I know I’ve only been at this gig for almost three years but I’ve developed some philosophies about parenting in that short time. The internet is a treasure trove or minefield so take this as nothing more than my own experience and mantras, both as a high school teacher and a mom.
1. The days are long but the years are short. I originally heard this phrase while listening to the Happier Podcast with Gretchen Rubin (and her sister Liz Craft). I know I’ve discussed this podcast on here before but we’ve reached a point where the munchkin can be raging like a wildebeest let out on parole and this phrase helps me remember that this to shall pass. Now that we are in full on toddler-hood, complete with crazy temper tantrums over using the wrong color cup or kind of silverware, but I know that some day my time with her will be getting shorter and I don’t want to waste whatever minutes I have left worrying about what color cup her milk is in.
2. They will be adults much longer than they are children. This is one that comes directly from my teaching experience and I try to put into practice in my child rearing. If the universe allows it, my daughter will live to be ancient. She will outlive me, hopefully many years over, but in that time she will also be an adult trying to function in this world much longer than the child I want to hold a protect. It’s my job to prepare her for that and the 50+ years of adulthood, not make the 18-20+ years under my roof the easiest. I am here to teach her things. I am here to help her but I’m not here to control her or do it for her. She needs to learn her own way. For example: a couple days ago she had climbed up on a bar stool and then wanted to come down. She’s gotten down off these bar stools multiple times but for whatever reason this particular day it was very scary. Since I knew she could do it, I refused to pick her up and put her on the ground. After about 5 minutes of coaxing, support, and help she finally landed safely on the ground to hugs and kisses. I’m not sure why it was really scary this particular day but I wasn’t going to take away her fear, I was going to make sure she conquered it.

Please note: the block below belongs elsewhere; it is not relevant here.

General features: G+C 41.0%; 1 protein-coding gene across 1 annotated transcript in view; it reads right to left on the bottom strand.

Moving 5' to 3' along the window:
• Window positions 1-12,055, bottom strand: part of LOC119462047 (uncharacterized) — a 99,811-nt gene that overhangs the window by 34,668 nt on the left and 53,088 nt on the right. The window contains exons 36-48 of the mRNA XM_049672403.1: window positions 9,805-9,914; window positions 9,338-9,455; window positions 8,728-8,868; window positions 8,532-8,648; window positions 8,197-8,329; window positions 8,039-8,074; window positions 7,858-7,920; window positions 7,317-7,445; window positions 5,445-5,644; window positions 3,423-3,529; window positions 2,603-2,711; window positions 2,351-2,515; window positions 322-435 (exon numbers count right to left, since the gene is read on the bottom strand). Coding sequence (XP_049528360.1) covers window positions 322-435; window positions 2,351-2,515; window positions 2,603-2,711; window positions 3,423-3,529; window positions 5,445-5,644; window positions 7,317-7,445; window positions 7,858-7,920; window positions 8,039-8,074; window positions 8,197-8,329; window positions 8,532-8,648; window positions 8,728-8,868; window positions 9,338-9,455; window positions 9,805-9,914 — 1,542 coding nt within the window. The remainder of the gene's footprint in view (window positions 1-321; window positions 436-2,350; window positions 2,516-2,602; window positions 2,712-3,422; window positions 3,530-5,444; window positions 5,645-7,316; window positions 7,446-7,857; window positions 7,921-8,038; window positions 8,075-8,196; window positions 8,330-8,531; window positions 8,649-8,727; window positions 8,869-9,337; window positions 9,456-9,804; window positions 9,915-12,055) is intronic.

3. There is nothing wrong with celebrating bedtime. After working really hard at numbers 1 and 2, sometimes you just need to celebrate that you made it through another day keeping a tiny human alive when sometimes she seems actively trying to go against that wish, making yourself look reasonably presentable, keeping the house sanitary, and the four-legged family members healthy too. There’s a lot that goes into a day when you’re an adult whether you have kids or not and keeping your head in the game can feel like quite an accomplishment. It’s completely appropriate to take a load off and do something not productive when the day is done.
4. We’ve been having kids as Homo sapiens for approximately 200,000 years, using all we know now I can’t be worse than fighting off lions on the African Savannah. While I’m not sure the Homo sapiens of 195,000 years ago had to fight off lions, I’m reasonably assured that their living conditions were probably way worse than my comfortable house in suburbia with heat and air conditioning. While I’m glad for all the leaps and bounds in safety technology (did you see the car seats in the 70s and 80s?) and yes, by today’s “standards” we’re lucky any of us born before 1990 survived. However at the end of the day, many things we beat ourselves up over as moms/parents/humans can’t be any worse than the ancient human who let the fire go out in the middle of the night. I’m going to make mistakes, and some days they feel insurmountable but children (and humans in general) are way more resilient than we give them credit for.
I’m sure this list will continue to grow and change as the munchkin gets older and new problems grace our lives but I try to stay grounded in the fact that parenthood is the ultimate long game. If I’m lucky there will be some return on my investment about the time she’s 21; sure there will be great times between now and then but from my own experience as a daughter it wasn’t until I was an adult that I could truly appreciate my own mother and all she did for me.